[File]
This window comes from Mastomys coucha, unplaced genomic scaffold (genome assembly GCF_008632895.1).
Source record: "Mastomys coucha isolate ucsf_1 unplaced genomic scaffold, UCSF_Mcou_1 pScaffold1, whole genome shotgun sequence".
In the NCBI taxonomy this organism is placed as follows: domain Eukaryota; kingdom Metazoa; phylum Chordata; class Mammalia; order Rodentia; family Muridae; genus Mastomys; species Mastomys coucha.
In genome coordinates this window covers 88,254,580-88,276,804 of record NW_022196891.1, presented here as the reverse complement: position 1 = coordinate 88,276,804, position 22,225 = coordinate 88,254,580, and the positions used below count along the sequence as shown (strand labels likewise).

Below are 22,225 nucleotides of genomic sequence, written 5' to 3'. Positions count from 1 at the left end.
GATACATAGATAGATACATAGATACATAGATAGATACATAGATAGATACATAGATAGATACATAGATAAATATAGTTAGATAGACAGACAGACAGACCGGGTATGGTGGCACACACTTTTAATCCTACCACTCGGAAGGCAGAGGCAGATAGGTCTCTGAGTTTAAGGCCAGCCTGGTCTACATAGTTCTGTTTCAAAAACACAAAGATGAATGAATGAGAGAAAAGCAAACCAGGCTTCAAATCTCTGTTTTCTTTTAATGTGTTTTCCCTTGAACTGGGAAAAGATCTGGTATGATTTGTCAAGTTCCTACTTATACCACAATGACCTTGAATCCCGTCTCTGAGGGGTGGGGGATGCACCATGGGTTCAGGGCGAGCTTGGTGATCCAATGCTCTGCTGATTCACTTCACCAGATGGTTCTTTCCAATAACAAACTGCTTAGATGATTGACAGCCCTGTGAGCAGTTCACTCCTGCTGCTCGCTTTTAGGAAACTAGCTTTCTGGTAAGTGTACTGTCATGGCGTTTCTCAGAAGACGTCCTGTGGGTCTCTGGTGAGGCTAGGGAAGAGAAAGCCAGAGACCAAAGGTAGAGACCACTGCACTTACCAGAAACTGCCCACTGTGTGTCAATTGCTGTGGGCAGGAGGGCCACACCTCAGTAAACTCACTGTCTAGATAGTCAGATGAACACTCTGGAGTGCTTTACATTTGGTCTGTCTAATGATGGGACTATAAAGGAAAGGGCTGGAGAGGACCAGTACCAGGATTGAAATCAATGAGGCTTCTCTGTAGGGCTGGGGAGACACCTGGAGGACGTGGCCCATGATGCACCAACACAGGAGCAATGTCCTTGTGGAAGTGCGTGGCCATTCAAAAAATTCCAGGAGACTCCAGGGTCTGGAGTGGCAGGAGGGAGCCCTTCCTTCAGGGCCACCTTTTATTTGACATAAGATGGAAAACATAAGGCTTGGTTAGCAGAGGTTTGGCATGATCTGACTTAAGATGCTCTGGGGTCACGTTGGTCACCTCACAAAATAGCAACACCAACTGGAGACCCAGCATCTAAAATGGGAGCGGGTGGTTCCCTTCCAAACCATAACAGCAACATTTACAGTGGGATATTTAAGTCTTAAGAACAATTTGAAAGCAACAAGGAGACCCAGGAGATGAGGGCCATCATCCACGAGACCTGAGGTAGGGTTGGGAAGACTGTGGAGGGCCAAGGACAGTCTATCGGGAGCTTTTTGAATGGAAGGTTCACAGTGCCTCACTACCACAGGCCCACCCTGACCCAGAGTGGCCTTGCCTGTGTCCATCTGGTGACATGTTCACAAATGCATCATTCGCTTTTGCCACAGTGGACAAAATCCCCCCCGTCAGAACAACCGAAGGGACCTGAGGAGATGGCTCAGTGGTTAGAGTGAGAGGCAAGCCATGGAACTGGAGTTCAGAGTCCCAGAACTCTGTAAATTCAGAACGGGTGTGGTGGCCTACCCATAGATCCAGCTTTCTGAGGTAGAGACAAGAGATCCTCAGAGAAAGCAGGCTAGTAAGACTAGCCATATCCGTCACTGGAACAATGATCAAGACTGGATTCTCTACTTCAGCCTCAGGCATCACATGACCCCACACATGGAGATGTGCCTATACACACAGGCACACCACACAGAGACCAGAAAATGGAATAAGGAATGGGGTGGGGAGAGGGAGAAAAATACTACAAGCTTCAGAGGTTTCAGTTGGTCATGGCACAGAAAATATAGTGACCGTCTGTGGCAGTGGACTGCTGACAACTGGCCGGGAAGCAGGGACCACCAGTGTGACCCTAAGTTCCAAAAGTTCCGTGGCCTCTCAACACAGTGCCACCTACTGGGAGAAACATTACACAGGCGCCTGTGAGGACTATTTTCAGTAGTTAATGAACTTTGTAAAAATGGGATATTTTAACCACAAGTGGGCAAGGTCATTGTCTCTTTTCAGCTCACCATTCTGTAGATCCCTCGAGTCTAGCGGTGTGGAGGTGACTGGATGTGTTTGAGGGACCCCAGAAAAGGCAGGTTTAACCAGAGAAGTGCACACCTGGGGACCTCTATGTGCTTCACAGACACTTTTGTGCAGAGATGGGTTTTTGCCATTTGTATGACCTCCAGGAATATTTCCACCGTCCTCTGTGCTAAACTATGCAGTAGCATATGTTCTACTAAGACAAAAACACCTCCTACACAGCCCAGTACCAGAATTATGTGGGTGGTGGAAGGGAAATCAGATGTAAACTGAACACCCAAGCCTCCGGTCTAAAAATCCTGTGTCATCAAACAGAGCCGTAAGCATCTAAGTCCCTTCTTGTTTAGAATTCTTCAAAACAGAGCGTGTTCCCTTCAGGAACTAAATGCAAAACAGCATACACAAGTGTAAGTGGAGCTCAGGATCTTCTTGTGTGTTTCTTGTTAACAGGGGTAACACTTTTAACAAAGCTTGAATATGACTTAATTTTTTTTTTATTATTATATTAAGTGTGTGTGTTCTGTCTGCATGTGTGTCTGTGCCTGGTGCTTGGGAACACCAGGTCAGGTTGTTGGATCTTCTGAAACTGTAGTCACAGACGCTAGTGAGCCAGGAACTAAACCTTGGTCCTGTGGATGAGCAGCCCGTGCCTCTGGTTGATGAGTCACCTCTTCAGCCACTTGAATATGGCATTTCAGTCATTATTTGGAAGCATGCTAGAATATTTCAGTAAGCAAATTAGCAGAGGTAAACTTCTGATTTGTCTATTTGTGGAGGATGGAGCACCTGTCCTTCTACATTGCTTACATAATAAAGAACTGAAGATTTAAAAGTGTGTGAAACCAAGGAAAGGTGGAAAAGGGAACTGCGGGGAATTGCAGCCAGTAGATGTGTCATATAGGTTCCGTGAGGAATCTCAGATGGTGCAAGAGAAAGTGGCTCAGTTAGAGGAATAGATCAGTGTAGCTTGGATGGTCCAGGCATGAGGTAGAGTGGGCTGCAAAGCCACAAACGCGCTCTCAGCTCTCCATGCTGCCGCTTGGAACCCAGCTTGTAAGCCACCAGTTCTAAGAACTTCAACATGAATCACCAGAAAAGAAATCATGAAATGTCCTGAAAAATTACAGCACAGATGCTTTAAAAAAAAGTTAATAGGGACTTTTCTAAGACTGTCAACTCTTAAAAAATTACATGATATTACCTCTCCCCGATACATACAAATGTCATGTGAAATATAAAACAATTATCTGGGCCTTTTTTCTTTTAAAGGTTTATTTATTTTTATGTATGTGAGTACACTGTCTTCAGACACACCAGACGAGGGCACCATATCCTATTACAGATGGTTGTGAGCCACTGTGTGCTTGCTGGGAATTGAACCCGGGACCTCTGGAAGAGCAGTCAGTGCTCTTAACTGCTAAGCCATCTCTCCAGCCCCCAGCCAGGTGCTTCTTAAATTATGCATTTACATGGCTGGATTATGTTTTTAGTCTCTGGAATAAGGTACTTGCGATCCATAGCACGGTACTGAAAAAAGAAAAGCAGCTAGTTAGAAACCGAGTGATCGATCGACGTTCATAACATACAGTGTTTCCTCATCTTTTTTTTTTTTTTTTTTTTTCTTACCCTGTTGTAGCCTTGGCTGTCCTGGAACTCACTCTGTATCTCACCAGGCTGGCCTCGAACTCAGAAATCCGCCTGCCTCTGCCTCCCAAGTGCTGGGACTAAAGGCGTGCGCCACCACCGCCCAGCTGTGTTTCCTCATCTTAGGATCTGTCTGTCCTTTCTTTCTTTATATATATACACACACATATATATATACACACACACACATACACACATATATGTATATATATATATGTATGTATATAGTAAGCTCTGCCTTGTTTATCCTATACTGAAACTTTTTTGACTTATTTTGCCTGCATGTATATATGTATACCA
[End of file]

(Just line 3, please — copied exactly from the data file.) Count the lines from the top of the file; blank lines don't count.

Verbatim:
In the NCBI taxonomy this organism is placed as follows: domain Eukaryota; kingdom Metazoa; phylum Chordata; class Mammalia; order Rodentia; family Muridae; genus Mastomys; species Mastomys coucha.